Scarcely a day goes by without news of a shooting resulting in serious injury or death in an American city.
Scarcely a day goes by without news of a shooting resulting in serious injury or death in an American city. Mass shootings, defined as involving four or more victims, have also become commonplace–in schools, malls, houses of worship, and restaurants. What is not as widely reported is the ongoing epidemic of suicide by firearm in the United States. In 2022, 48,117 American lives were lost to gun violence, 26,993 of which were from suicide.
We are at risk of becoming desensitized to this terrible reality with the resultant belief that there’s simply nothing we as individuals or organizations can do to stem the tide of this epidemic.
There are many steps we can take as individuals and organizations to prevent these tragedies. First, we must agree that firearm injury is a public health issue. Firearm injuries are also a health equity issue. Firearm homicide rates are highest among teens and young adults 15-34 years of age and among Black or African American, American Indian or Alaska Native, and Hispanic or Latino populations. Black children and teens have a gun homicide rate 20 times higher than their white counterparts. In 2022, for the first time, suicide rates among Black teens and youth surpassed those of their white counterparts.
Physicians have an ethical obligation to promote the well-being of our patients; thus, we have an obligation to take appropriate actions to avert the harm caused by violence and abuse. Questions about firearm injury prevention should become part of routine primary care, like asking about substance use and smoking. Unfortunately, studies show that a very small percentage of patients surveyed report that a physician has ever talked to them about firearms. There are several reasons for this, including time constraints, clinician unfamiliarity with guns, and concern that such discussion might alienate patients. But in surveys of gun owners, 66% say it’s at least sometimes appropriate for a physician to discuss gun safety with them. There’s a clear practice gap that primary care can fill. First, we must educate ourselves on best practices to have these conversations.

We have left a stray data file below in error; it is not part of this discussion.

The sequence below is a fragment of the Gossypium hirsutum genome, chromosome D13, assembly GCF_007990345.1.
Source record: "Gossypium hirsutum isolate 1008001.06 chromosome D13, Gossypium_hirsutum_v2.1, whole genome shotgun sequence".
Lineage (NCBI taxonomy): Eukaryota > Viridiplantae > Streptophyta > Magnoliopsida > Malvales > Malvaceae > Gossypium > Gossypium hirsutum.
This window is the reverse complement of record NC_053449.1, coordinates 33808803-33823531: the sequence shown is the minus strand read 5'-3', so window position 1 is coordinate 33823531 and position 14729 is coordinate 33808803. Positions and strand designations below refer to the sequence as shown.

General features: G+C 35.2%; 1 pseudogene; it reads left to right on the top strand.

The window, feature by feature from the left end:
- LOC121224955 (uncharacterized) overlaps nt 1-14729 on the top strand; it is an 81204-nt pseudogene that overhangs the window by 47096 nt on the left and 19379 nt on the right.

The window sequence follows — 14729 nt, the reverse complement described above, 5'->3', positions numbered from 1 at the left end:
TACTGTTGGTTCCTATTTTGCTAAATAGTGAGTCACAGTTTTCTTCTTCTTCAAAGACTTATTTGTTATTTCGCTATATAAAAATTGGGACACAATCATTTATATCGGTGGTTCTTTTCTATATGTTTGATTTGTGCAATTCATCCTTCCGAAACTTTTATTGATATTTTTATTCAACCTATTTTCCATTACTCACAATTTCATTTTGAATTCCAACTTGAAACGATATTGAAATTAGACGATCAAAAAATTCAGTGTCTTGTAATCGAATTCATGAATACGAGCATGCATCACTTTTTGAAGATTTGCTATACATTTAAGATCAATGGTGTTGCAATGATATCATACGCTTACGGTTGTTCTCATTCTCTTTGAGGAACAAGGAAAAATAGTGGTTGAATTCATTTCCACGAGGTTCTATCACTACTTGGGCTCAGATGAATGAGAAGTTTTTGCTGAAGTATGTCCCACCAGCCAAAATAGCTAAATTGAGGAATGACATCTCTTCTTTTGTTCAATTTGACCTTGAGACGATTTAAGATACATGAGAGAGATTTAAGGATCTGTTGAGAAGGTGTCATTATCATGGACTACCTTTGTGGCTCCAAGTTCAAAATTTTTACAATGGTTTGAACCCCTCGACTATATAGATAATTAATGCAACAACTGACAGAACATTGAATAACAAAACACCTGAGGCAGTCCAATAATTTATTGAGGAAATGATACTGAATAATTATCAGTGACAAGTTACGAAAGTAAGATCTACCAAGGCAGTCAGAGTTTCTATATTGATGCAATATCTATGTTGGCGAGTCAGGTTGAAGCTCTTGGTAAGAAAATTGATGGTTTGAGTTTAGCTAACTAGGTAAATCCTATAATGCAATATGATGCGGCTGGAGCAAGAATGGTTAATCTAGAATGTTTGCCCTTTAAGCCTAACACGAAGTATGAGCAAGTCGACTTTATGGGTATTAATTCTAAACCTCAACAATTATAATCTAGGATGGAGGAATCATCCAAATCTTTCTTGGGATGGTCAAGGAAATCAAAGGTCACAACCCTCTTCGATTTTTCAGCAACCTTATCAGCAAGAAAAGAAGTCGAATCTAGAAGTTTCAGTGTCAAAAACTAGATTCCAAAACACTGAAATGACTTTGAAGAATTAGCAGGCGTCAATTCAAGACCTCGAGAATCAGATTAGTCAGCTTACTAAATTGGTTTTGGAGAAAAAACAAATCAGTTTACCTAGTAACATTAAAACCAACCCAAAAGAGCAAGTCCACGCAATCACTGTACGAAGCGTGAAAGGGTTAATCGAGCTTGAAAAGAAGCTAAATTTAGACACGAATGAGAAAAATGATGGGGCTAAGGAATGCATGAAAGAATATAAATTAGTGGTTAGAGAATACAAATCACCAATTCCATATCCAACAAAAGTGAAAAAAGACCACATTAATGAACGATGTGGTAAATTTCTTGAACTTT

Fortunately, many high-quality resources are available to clinicians who want to become more knowledgeable about how to best discuss firearm safety. The University of California at Davis School of Medicine’s BulletPoints Project offers a free online CME for clinicians to learn the basics of firearms as well as counseling on firearm safety. There’s evidence that clinicians at all levels who are initially uncomfortable with counseling can become more confident and comfortable initiating these discussions with their patients with focused training.
The Texas Primary Care Consortium (TPCC) has engaged a group of community members and leaders with expertise in firearm injury to examine Texas-specific data on firearm injuries and deaths as well as to gain a better understanding of the existing programs and services that focus on prevention of firearm injury. In addition, at the upcoming TPCC Summit, we are featuring a plenary session on firearm injury on Friday, November 3. The panelists are Sandra McKay, MD, FAAP, associate professor of pediatrics at UT McGovern School of Medicine and Ronald Stewart, MD, chair, department of surgery at UT Health San Antonio. The session will focus on evidence-based strategies to reduce firearm injury and the critical role primary care can play.
Together, we can make a difference and keep Texans safer.
Sue S. Bornstein, MD, MACP
Executive Director, Texas Medical Home Initiative
Co-Lead, Texas Primary Care Consortium